Author Topic: Optimizing Collatz  (Read 2631 times)

nidud

  • Member
  • *****
  • Posts: 1612
    • https://github.com/nidud/asmc
Re: Optimizing Collatz
« Reply #15 on: November 17, 2017, 01:01:58 AM »
Here's a calibrated testbed for timing.

The code used: rcx=arg1, rdx=arg2
Code: [Select]
.x64
.model flat
.code
L2:
    mov     r8,rcx
    lea     rax,[rcx+rcx*2+1]
    shr     r8,1
    and     ecx,1
    cmove   rax,r8
    add     rdx,1
    cmp     rax,1
    mov     rcx,rax
    jne     L2
    ret
    end

The same code is loaded for each iteration so the result should be more or less equal:
Code: [Select]
Intel(R) Core(TM) i5-6500T CPU @ 2.50GHz (AVX2)
----------------------------------------------
-- (1000000)
   164428 cycles, rep(300), code( 32) 1.asm: algorithm 1
   162016 cycles, rep(300), code( 32) 2.asm: algorithm 2
   162394 cycles, rep(300), code( 32) 3.asm: algorithm 3
   164018 cycles, rep(300), code( 32) 4.asm: algorithm 4
-- (1000001)
   123084 cycles, rep(300), code( 32) 1.asm: algorithm 1
   123519 cycles, rep(300), code( 32) 2.asm: algorithm 2
   124434 cycles, rep(300), code( 32) 3.asm: algorithm 3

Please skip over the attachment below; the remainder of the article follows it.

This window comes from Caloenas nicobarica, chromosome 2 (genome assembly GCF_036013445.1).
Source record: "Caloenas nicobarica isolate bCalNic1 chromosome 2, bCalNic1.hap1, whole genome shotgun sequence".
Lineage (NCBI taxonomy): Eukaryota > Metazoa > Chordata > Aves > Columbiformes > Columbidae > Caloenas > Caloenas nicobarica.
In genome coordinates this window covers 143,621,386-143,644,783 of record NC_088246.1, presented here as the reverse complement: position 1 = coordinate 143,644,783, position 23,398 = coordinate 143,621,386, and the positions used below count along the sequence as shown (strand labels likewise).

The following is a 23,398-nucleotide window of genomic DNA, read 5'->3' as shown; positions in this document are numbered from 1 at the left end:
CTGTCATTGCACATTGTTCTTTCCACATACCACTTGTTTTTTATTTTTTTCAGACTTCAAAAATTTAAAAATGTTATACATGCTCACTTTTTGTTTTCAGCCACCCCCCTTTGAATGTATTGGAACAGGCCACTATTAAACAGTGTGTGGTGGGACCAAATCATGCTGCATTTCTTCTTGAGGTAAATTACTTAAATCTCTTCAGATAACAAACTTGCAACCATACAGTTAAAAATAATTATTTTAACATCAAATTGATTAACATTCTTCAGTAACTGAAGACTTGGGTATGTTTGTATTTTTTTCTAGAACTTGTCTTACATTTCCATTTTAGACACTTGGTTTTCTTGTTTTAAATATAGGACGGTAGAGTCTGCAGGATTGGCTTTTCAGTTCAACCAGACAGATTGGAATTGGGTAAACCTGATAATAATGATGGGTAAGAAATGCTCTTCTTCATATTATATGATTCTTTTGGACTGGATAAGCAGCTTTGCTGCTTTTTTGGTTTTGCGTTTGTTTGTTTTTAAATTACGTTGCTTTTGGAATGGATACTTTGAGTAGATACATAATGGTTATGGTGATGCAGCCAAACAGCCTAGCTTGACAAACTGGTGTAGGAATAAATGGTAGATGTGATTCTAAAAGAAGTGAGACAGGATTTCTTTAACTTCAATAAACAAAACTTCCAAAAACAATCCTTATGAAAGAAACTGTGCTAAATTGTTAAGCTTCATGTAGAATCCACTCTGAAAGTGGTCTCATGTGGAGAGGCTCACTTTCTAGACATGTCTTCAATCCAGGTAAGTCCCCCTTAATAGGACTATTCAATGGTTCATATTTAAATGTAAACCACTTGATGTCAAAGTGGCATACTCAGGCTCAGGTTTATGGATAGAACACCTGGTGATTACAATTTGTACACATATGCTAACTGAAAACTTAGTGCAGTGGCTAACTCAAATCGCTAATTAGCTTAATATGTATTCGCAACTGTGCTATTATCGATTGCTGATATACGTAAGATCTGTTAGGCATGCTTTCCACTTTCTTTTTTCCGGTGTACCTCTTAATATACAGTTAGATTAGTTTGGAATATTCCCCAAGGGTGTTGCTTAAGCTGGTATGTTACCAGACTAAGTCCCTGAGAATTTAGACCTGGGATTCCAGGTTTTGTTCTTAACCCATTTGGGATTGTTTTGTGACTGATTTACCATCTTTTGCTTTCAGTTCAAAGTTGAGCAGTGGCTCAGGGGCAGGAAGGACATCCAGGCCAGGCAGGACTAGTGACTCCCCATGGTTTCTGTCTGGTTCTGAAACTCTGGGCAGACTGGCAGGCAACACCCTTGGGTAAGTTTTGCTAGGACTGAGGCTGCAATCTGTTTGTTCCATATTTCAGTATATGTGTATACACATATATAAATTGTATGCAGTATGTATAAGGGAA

123199 cycles, rep(300), code( 32) 4.asm: algorithm 4

total [1000000 .. 1000001], 1++
   285535 cycles 2.asm: algorithm 2
   286828 cycles 3.asm: algorithm 3
   287217 cycles 4.asm: algorithm 4
   287512 cycles 1.asm: algorithm 1
hit any key to continue...

hutch--

  • Administrator
  • Member
  • ******
  • Posts: 5767
  • Mnemonic Driven API Grinder
    • The MASM32 SDK
Re: Optimizing Collatz
« Reply #16 on: November 17, 2017, 01:16:24 AM »
See if you can find an AMD optimisation guide as AMD hardware usually does things differently to Intel hardware and the general optimisations used with an Intel processor may not be optimal for an AMD processor.
hutch at movsd dot com
http://www.masm32.com    :biggrin:  :biggrin:

fylux

  • Regular Member
  • *
  • Posts: 16
Re: Optimizing Collatz
« Reply #17 on: November 17, 2017, 01:20:51 AM »
Thank you very much for the test suit nidud!

This are my results: